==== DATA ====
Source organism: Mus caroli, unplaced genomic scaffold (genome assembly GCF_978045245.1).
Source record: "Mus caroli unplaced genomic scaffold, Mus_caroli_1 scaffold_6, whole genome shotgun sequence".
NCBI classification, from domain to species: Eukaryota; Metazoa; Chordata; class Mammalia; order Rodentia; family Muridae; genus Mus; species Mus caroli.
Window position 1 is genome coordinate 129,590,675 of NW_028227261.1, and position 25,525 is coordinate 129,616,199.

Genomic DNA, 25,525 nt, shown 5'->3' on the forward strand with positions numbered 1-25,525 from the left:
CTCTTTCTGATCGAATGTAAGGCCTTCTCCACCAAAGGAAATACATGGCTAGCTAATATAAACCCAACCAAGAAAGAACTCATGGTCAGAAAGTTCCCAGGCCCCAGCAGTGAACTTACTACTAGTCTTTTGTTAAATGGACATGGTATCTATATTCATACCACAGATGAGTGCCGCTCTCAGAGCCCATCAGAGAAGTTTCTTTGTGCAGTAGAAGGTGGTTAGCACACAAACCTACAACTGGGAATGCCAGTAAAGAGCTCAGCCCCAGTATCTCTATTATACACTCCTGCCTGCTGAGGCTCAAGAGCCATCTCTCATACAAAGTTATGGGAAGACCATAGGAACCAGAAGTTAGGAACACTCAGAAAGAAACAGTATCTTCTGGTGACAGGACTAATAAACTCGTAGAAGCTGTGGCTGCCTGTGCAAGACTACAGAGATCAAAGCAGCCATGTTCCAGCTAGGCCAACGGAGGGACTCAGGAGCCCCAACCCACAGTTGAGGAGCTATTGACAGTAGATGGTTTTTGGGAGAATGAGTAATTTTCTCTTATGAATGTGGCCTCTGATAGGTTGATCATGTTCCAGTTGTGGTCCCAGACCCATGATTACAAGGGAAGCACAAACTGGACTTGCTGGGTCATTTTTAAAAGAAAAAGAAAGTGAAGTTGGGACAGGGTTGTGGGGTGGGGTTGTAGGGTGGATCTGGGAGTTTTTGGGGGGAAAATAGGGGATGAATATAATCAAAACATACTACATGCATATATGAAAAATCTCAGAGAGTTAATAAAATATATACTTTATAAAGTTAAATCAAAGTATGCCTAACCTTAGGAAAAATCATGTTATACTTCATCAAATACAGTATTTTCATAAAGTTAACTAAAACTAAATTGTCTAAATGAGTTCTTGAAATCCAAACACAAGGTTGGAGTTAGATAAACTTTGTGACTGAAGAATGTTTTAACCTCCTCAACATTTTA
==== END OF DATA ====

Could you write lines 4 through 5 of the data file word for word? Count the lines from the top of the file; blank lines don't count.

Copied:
Window position 1 is genome coordinate 129,590,675 of NW_028227261.1, and position 25,525 is coordinate 129,616,199.

Genomic DNA, 25,525 nt, shown 5'->3' on the forward strand with positions numbered 1-25,525 from the left: